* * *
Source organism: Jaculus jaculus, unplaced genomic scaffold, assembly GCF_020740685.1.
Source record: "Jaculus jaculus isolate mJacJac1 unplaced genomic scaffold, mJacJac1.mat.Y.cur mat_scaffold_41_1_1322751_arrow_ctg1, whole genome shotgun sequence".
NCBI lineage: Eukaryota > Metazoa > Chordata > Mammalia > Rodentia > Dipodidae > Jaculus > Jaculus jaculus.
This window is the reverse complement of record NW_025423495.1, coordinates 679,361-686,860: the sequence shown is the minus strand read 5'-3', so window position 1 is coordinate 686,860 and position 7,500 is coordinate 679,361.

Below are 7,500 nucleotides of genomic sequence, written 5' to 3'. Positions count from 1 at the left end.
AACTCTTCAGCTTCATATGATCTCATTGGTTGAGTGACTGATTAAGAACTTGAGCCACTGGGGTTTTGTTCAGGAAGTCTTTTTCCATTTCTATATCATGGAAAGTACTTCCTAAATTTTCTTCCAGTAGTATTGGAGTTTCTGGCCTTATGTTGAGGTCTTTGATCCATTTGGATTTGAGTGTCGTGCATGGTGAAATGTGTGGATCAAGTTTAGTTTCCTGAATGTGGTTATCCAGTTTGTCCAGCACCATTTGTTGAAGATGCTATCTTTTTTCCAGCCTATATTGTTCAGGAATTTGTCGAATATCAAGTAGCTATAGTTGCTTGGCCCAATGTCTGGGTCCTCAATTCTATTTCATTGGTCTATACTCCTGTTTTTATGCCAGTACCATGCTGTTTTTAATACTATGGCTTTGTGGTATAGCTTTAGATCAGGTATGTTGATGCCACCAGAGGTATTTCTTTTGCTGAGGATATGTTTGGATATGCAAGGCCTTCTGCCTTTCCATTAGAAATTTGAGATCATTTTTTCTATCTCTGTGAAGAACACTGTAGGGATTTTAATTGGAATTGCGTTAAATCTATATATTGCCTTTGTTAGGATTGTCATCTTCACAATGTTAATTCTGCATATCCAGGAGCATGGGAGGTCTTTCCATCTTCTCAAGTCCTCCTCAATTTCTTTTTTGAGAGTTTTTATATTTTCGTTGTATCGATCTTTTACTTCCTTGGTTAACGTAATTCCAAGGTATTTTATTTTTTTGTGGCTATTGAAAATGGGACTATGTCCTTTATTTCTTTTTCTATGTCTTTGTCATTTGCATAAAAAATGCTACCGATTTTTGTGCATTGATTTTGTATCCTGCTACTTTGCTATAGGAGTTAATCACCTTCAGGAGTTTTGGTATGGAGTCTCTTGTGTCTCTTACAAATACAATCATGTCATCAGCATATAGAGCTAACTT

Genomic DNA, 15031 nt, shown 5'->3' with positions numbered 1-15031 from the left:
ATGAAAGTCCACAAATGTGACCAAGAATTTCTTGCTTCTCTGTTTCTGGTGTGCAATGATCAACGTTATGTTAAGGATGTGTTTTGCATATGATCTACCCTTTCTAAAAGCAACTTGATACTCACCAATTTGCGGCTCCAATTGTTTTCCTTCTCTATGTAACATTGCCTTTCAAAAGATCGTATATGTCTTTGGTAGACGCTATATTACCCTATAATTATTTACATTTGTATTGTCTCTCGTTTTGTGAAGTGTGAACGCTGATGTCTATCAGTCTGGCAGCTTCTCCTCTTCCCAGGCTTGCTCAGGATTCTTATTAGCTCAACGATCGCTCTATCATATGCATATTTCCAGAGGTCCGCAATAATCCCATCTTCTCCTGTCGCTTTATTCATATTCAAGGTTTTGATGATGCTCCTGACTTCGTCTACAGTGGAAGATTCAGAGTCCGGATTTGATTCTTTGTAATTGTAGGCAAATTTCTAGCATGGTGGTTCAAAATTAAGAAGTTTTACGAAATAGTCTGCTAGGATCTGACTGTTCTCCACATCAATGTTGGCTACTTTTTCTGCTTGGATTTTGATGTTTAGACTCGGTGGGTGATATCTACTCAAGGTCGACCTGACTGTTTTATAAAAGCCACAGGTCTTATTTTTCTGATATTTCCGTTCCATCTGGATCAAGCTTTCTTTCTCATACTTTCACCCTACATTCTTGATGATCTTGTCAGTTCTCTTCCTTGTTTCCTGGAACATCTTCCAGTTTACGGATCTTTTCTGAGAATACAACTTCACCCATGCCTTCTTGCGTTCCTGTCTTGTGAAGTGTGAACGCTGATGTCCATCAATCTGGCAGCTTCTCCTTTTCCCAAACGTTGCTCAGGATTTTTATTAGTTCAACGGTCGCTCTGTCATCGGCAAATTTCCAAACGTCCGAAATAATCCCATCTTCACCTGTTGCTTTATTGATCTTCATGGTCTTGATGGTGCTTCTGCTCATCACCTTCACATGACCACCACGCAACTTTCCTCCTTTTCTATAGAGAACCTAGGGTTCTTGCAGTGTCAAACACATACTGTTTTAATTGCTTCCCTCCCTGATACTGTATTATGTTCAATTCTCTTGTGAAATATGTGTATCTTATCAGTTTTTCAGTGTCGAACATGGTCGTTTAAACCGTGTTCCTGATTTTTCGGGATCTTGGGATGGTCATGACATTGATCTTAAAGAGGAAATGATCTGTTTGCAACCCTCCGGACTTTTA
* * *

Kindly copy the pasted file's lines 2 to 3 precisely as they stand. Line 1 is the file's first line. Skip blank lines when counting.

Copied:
Source record: "Jaculus jaculus isolate mJacJac1 unplaced genomic scaffold, mJacJac1.mat.Y.cur mat_scaffold_41_1_1322751_arrow_ctg1, whole genome shotgun sequence".
NCBI lineage: Eukaryota > Metazoa > Chordata > Mammalia > Rodentia > Dipodidae > Jaculus > Jaculus jaculus.